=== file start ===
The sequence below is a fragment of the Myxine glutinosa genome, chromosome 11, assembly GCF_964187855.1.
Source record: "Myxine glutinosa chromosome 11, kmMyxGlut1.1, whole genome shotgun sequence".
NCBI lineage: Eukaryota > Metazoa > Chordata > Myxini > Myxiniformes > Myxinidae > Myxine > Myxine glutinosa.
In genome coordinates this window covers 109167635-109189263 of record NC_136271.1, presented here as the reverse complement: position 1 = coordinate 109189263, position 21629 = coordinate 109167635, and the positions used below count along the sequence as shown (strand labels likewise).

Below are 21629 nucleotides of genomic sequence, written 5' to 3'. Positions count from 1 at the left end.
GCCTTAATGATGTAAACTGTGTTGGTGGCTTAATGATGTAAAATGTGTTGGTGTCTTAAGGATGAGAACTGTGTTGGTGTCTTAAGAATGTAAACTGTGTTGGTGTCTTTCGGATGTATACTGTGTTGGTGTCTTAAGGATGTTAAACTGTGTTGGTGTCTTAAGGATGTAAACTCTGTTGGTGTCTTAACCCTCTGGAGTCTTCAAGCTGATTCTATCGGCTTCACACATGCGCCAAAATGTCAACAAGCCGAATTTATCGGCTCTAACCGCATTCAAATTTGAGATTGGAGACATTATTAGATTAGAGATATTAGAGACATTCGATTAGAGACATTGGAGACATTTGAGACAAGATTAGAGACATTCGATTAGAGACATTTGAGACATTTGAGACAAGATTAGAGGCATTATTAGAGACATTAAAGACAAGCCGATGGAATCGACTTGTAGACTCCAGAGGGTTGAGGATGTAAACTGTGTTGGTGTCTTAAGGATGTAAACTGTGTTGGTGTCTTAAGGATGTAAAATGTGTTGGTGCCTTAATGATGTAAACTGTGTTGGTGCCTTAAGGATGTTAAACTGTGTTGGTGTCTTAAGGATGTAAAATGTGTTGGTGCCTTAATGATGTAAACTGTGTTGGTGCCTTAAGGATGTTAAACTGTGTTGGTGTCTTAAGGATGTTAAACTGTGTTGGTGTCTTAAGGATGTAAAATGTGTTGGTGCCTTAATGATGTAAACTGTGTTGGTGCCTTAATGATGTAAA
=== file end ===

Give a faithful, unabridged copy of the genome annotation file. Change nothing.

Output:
The sequence below is a fragment of the Myxine glutinosa genome, chromosome 11, assembly GCF_964187855.1.
Source record: "Myxine glutinosa chromosome 11, kmMyxGlut1.1, whole genome shotgun sequence".
NCBI lineage: Eukaryota > Metazoa > Chordata > Myxini > Myxiniformes > Myxinidae > Myxine > Myxine glutinosa.
In genome coordinates this window covers 109167635-109189263 of record NC_136271.1, presented here as the reverse complement: position 1 = coordinate 109189263, position 21629 = coordinate 109167635, and the positions used below count along the sequence as shown (strand labels likewise).

Below are 21629 nucleotides of genomic sequence, written 5' to 3'. Positions count from 1 at the left end.
GCCTTAATGATGTAAACTGTGTTGGTGGCTTAATGATGTAAAATGTGTTGGTGTCTTAAGGATGAGAACTGTGTTGGTGTCTTAAGAATGTAAACTGTGTTGGTGTCTTTCGGATGTATACTGTGTTGGTGTCTTAAGGATGTTAAACTGTGTTGGTGTCTTAAGGATGTAAACTCTGTTGGTGTCTTAACCCTCTGGAGTCTTCAAGCTGATTCTATCGGCTTCACACATGCGCCAAAATGTCAACAAGCCGAATTTATCGGCTCTAACCGCATTCAAATTTGAGATTGGAGACATTATTAGATTAGAGATATTAGAGACATTCGATTAGAGACATTGGAGACATTTGAGACAAGATTAGAGACATTCGATTAGAGACATTTGAGACATTTGAGACAAGATTAGAGGCATTATTAGAGACATTAAAGACAAGCCGATGGAATCGACTTGTAGACTCCAGAGGGTTGAGGATGTAAACTGTGTTGGTGTCTTAAGGATGTAAACTGTGTTGGTGTCTTAAGGATGTAAAATGTGTTGGTGCCTTAATGATGTAAACTGTGTTGGTGCCTTAAGGATGTTAAACTGTGTTGGTGTCTTAAGGATGTAAAATGTGTTGGTGCCTTAATGATGTAAACTGTGTTGGTGCCTTAAGGATGTTAAACTGTGTTGGTGTCTTAAGGATGTTAAACTGTGTTGGTGTCTTAAGGATGTAAAATGTGTTGGTGCCTTAATGATGTAAACTGTGTTGGTGCCTTAATGATGTAAA